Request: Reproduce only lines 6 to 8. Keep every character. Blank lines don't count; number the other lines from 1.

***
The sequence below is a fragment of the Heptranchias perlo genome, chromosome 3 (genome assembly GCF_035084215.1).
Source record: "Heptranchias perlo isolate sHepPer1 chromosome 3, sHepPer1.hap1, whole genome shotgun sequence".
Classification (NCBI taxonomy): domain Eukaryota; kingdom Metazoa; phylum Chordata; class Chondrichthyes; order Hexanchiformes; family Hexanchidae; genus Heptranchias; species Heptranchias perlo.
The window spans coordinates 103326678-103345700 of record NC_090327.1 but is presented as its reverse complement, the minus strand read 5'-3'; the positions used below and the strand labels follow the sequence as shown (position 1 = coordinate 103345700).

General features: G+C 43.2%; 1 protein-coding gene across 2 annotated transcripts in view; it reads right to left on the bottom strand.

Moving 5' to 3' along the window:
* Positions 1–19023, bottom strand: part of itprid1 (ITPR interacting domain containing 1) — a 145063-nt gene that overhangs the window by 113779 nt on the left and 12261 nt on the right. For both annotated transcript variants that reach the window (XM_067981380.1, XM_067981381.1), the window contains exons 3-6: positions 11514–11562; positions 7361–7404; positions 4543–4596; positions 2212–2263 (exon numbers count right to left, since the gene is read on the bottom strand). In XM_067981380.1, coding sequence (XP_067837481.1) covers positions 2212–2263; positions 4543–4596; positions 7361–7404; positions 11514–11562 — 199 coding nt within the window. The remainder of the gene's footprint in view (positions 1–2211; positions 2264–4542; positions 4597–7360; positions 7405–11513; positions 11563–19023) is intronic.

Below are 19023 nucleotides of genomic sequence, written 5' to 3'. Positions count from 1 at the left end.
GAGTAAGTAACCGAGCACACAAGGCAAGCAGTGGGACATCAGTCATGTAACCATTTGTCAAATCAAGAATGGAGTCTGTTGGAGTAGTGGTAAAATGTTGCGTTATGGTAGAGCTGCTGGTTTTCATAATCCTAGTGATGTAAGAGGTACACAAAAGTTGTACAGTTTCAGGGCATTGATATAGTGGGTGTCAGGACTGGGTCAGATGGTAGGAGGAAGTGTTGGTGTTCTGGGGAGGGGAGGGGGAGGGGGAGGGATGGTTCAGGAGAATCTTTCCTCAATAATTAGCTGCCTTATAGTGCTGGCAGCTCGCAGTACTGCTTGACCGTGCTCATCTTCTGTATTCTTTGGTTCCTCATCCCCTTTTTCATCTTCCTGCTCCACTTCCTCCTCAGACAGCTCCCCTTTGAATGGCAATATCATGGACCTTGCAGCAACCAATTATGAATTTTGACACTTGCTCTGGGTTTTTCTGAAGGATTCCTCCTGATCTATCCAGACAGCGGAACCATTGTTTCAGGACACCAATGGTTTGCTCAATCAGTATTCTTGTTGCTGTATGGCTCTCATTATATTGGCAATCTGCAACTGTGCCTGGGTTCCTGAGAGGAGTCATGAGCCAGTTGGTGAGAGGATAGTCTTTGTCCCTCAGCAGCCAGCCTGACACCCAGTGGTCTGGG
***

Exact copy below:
Moving 5' to 3' along the window:
* Positions 1–19023, bottom strand: part of itprid1 (ITPR interacting domain containing 1) — a 145063-nt gene that overhangs the window by 113779 nt on the left and 12261 nt on the right. For both annotated transcript variants that reach the window (XM_067981380.1, XM_067981381.1), the window contains exons 3-6: positions 11514–11562; positions 7361–7404; positions 4543–4596; positions 2212–2263 (exon numbers count right to left, since the gene is read on the bottom strand). In XM_067981380.1, coding sequence (XP_067837481.1) covers positions 2212–2263; positions 4543–4596; positions 7361–7404; positions 11514–11562 — 199 coding nt within the window. The remainder of the gene's footprint in view (positions 1–2211; positions 2264–4542; positions 4597–7360; positions 7405–11513; positions 11563–19023) is intronic.

Below are 19023 nucleotides of genomic sequence, written 5' to 3'. Positions count from 1 at the left end.